GET A BLUE DO and help give prostate can­cer the fin­ger

Whangarei Report - - FEATURE -

More than 600 Kiwi men will die this year – mates, fa­thers, broth­ers, grand­fa­thers. If you haven’t been di­rectly af­fected by prostate can­cer, you’re bound to know some­one who has. Every lit­tle bit helps to pro­vide sup­port, cam­paign for greater aware­ness, and ad­vo­cate for bet­ter di­ag­no­sis and treat­ment out­comes.

Many men be­gin to have prob­lems with their prostate as they get older. Most prob­lems are caused by sim­ple en­large­ment of the prostate, but a few are caused by can­cer.

Usu­ally the first sign of trou­ble is with pass­ing urine. A man may no­tice one or more of the fol­low­ing symp­toms:

■ trou­ble getting started, es­pe­cially if in a hurry;

■ trou­ble stop­ping (“drib­bling”);

■ the stream of urine is weak, or it stops and starts;

■ need­ing ur­gently to pass urine at any time;

■ feel­ing a need to pass urine more of­ten, even though not much comes out;

■ getting up at night to pass urine more than once;

■ feel­ing a need to pass more urine, even though none comes out;

■ pain and/or burn­ing when pass­ing urine; this may in­di­cate in­fec­tion.

Not al­ways can­cer

In men with prostate prob­lems, nine out of 10 will have a prostate which has grown too big. this puts pres­sure on the ure­thra and may squeeze it enough to block out­flow of urine.

This con­di­tion is called be­nign pro­static hy­per­pla­sia or BPH.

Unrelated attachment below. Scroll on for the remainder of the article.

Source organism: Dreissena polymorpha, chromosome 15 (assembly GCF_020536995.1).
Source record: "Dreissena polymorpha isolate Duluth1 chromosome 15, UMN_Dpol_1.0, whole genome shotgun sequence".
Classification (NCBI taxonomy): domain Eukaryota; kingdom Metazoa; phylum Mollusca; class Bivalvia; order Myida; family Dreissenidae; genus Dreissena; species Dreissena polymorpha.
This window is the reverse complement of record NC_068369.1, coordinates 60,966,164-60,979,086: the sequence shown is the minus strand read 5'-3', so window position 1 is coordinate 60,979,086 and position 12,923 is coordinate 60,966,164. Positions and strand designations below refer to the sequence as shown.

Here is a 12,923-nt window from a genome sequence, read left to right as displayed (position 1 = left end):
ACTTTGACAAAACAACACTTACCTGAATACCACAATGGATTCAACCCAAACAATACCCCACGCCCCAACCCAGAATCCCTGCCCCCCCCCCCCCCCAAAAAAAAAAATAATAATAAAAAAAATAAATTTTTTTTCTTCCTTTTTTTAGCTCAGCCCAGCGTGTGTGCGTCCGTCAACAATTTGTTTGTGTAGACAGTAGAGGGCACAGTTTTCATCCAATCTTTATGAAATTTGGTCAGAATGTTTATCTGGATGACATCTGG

Be­nign means it is not can­cer, and hy­per­pla­sia means “too much tis­sue”. BPH oc­curs with age­ing. It af­fects more than half of all men older than 50. Medicines or surgery are used to treat it but only when symp­toms be­come trou­ble­some. Re­mem­ber, BPH is not prostate can­cer even though most of the symp­toms are the same when pass­ing urine. In­fec­tion of the prostate is called pro­stati­tis. It is usu­ally treated with an­tibi­otics.

Cru­cial tests

The doc­tor will need to de­ter­mine whether the pa­tient’s prob­lems are due to BPH, pro­stati­tis, prostate can­cer or some other cause. The doc­tor may do the fol­low­ing tests:

■ Dig­i­tal rec­tal ex­am­i­na­tion.

The doc­tor wears a rub­ber glove and in­serts a fin­ger into the anus to feel the prostate through the wall of the rec­tum. The doc­tor checks the size, shape and tex­ture of the prostate.

■ Prostate spe­cific anti­gen test.

PSA is a small pro­tein re­leased into the blood by the prostate. The PSA test does not di­ag­nose prostate can­cer, it is an in­di­ca­tor that there may be ab­nor­mal­i­ties in the prostate gland. Re­sults from a PSA test alone can­not con­firm whether prostate can­cer is present. Other tests need to be done.

■ Biopsy.

A biopsy is the re­moval of very small pieces of prostate tis­sue us­ing a fine nee­dle. A lo­cal anaes­thetic will be given first. Men say the dis­com­fort is mild. A biopsy is the only way to show for cer­tain whether or not the man has prostate can­cer. Doc­tors use an ul­tra­sound probe, and in some cases MRI scans, to guide the biopsy.

A bat­tle with non-hodgkins lym­phona is the im­pe­tus be­hind for­mer All Black Buck Shelford’s sup­port of can­cer aware­ness and cam­paigns like Blue Septem­ber.

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